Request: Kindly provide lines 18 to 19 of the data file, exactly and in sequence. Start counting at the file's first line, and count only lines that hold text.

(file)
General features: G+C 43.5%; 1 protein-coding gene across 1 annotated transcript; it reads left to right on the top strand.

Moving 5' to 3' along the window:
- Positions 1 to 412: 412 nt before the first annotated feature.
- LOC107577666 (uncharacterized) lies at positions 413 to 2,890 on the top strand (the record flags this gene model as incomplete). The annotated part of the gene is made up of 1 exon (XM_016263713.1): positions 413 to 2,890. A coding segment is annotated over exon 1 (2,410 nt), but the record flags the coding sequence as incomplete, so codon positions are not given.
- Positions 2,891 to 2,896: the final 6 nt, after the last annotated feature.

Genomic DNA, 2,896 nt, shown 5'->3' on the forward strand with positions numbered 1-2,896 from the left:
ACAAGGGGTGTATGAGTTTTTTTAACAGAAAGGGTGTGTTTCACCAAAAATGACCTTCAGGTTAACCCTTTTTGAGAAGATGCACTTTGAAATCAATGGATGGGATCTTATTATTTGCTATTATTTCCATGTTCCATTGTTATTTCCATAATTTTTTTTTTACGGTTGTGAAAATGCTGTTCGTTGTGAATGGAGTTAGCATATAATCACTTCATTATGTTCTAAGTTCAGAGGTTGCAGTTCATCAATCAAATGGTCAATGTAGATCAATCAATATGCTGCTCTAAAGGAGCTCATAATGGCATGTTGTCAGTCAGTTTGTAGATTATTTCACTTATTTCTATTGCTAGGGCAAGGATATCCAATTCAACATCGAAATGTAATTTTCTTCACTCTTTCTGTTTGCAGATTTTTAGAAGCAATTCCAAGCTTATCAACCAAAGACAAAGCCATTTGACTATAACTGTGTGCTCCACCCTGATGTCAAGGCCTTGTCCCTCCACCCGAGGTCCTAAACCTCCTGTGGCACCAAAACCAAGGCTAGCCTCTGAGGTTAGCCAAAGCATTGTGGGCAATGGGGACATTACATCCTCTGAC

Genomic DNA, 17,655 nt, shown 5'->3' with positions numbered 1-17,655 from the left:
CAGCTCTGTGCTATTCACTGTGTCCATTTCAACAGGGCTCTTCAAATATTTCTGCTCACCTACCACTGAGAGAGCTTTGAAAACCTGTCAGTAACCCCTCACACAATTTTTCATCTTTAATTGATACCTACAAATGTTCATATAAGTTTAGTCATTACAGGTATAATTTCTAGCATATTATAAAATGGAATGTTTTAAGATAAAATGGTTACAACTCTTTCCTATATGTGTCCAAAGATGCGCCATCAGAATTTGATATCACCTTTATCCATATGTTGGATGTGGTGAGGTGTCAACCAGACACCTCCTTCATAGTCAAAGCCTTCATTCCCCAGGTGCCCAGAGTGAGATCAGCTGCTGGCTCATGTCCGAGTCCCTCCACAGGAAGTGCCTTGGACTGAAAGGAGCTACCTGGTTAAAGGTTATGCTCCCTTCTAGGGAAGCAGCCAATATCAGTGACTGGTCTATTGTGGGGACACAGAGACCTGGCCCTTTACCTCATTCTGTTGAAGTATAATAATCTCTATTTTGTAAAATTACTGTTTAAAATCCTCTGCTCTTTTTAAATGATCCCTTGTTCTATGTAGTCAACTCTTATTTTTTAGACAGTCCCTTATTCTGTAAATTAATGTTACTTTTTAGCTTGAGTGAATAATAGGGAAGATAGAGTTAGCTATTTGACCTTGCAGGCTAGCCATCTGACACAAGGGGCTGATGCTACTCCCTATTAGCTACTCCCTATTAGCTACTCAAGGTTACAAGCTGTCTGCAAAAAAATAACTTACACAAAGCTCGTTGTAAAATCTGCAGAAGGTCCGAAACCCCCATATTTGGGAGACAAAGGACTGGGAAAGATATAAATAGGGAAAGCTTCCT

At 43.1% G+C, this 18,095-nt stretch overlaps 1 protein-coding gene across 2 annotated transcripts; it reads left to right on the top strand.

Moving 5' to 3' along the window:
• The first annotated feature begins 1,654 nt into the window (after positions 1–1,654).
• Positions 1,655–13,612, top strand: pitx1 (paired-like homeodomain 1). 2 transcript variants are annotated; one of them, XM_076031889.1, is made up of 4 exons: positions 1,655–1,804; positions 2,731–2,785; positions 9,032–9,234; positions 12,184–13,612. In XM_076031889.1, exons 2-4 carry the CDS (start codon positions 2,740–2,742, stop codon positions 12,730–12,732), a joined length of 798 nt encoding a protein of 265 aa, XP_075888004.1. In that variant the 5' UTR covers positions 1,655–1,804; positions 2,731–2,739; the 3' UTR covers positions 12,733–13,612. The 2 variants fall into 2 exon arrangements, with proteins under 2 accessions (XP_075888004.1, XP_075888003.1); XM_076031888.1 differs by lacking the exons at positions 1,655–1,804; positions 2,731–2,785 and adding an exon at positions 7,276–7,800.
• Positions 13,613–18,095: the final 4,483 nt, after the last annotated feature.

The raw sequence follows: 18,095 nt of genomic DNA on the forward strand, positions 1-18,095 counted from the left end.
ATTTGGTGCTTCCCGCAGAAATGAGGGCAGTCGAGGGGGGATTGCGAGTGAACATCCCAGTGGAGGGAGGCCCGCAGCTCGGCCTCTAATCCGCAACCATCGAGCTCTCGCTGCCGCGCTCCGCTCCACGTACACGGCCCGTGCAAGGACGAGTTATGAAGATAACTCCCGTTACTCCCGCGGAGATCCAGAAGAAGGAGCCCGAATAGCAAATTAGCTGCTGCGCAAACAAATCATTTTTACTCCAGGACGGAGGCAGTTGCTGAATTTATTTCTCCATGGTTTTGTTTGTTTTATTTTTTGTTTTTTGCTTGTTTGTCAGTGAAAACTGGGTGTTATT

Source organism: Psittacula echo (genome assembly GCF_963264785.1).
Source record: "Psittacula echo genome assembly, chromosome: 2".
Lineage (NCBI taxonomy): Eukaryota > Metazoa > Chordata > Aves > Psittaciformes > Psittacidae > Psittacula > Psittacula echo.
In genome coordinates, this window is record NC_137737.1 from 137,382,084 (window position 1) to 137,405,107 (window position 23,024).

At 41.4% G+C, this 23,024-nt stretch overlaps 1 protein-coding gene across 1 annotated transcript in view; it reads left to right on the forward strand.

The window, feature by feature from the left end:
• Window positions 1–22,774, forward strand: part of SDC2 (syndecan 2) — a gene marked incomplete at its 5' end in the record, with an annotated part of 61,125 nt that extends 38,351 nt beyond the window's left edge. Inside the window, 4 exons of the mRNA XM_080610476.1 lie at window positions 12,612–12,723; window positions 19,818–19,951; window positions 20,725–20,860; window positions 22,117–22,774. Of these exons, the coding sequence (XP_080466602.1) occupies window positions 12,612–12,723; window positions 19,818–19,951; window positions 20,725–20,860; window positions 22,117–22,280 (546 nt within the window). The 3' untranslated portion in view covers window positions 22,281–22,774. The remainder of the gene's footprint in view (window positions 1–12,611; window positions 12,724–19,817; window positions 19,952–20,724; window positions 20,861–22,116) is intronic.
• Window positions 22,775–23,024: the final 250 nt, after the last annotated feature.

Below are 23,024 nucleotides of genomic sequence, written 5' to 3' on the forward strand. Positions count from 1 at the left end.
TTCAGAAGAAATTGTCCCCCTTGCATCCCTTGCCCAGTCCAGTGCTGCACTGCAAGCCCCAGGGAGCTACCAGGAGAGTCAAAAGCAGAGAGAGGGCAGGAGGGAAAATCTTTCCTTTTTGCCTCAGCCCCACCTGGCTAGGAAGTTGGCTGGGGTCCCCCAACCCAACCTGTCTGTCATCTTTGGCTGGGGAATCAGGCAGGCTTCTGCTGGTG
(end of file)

Source record: "Psittacula echo genome assembly, chromosome: 2".
Lineage (NCBI taxonomy): Eukaryota > Metazoa > Chordata > Aves > Psittaciformes > Psittacidae > Psittacula > Psittacula echo.